Robert in Lockdown – 19.11.20

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What a night last Thursday was for Scottish football.

About an hour prior to kick off, alone in the flat with Tartan Army songs flying round my head and daring to dream of Scotland at a major tournament, I was brought back to banal reality with the crushing realisation that I had no dishwasher tablets left.

Out I went to Morrison’s wearing my Scotland top and, on arrival, my eye was caught by a mountain of Peroni on special offer. I almost never have the inclination to drink in the flat but, on this rare occasion, I found myself putting a box of lager under my arm.

As I left the supermarket, another guy with a Scotland top was heading in – presumably to buy exactly the same thing. ‘Is that for the Scotland game?’ he shouted to me. ‘We’re gonnae dae it! We’re gonnae dae it!’

With these words ringing in my ears, I charged up Gardner Street with a great sense of optimism.

If you’re looking for the oldest generation of Scots who have missed out on seeing our team at a major tournament, look no further than me. I was four years old at the time of the 1998 World Cup. I have an extremely vague recollection of watching a big mop of blonde hair at centre half and deciding that Colin Hendry was my favourite player.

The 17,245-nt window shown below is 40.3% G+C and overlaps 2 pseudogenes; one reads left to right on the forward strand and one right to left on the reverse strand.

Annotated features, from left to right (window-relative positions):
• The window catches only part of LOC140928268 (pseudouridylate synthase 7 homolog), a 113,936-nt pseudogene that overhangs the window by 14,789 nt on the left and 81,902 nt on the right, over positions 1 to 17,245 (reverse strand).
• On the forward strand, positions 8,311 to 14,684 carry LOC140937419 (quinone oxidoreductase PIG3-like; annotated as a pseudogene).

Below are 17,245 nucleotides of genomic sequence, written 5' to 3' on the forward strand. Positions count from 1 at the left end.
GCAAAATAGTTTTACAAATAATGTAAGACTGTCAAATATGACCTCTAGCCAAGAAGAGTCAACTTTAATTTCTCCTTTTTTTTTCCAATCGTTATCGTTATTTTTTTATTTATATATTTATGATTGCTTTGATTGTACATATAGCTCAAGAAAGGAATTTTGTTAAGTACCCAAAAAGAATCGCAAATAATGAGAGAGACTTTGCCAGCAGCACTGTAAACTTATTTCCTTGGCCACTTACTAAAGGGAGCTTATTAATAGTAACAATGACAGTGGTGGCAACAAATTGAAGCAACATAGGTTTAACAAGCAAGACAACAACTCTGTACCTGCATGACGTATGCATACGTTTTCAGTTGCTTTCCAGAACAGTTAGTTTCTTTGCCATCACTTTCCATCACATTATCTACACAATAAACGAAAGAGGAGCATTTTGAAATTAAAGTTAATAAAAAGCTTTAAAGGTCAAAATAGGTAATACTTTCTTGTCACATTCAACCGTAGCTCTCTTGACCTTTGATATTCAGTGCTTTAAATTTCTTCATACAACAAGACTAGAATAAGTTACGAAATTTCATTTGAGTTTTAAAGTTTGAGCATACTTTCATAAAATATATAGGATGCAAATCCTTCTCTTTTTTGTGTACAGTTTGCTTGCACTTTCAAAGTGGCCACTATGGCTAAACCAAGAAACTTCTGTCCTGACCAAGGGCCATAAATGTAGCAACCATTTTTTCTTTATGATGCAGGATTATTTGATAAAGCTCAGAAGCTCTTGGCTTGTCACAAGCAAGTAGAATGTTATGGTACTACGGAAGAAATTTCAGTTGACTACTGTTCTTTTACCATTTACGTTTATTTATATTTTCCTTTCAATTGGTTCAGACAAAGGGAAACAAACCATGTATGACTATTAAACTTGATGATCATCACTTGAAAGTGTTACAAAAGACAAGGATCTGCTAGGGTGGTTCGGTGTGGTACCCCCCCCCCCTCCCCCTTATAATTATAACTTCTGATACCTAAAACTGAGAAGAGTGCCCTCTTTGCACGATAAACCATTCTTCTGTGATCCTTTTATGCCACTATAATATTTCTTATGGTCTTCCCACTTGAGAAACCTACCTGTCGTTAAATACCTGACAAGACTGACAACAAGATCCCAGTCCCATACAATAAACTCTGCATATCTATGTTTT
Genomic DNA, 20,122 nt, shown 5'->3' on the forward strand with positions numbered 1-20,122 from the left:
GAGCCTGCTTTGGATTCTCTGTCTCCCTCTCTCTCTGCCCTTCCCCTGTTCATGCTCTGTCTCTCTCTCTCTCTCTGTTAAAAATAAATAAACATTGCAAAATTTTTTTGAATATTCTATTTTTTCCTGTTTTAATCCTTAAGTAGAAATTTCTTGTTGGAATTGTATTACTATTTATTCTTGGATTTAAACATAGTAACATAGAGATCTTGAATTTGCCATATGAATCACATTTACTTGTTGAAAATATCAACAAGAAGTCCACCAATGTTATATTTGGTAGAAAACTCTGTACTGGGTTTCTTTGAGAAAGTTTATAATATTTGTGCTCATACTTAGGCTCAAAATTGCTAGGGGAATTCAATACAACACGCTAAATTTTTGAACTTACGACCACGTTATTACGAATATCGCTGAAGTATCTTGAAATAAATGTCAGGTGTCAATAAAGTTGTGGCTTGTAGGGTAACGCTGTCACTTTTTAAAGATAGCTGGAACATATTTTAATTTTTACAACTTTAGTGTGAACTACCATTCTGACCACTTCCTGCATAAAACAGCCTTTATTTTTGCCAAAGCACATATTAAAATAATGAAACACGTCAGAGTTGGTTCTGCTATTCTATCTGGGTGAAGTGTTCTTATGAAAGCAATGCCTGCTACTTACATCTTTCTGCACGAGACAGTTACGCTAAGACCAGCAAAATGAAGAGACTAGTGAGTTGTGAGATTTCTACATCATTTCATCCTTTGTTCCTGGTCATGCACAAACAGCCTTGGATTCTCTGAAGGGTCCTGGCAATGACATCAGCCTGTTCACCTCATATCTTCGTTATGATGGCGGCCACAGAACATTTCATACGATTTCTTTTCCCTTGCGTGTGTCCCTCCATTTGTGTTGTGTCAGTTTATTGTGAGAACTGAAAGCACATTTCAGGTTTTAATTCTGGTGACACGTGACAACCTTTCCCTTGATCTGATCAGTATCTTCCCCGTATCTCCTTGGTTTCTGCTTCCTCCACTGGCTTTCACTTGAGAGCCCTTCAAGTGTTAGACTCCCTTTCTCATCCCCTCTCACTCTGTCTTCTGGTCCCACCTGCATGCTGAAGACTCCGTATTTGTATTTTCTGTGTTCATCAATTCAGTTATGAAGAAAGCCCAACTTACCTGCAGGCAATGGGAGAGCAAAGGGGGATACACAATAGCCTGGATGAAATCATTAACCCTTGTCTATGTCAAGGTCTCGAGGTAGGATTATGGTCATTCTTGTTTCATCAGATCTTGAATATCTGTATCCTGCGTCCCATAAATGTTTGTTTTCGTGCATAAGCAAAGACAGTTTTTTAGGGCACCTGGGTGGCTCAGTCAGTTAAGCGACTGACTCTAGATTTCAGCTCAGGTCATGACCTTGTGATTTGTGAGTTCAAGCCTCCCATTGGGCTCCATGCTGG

In truth, I was so young I probably thought he was the same guy who played the accordion with Aly Bain! As I grew up, I witnessed glorious failure after glorious failure. I remember sitting in the living room with my Dad watching Gary Caldwell and then James McFadden give us two wonderful wins against France. In that same campaign, I remember watching live updates on my phone on the bus back from a Highland regional music weekend as Barry Ferguson drew us level against Italy; only for Italy to end our hopes of qualification with the dodgiest of free-kicks in the dying minutes.

In later campaigns, I remember standing in a pub in Stirling when Chris Iwelumo missed an open goal against Norway. I played a Tartan Army gig in a club in Edinburgh when a loss to Georgia all but ended Gordon Strachan’s hopes of steering us to qualification.  I watched a turgid 1-1 draw against Lithuania at Hampden after playing a gig in the company of the legendary Archie Gemmill in Bellshill. I had a tremendous trip to Malta to play in the company of the MidCalder Tartan Army in the roasting heat out there.

All those years of hope followed by despair watching Scotland and then, on Thursday night, there was Ryan Christie (a lad from the Highlands just two years younger than me) crying his eyes out on behalf of our generation – having scored the goal to take us to that elusive major tournament.

I jumped around the room. I phoned my Dad. I phoned my pals. And then I realised I’d forgotten to buy dishwasher tablets!!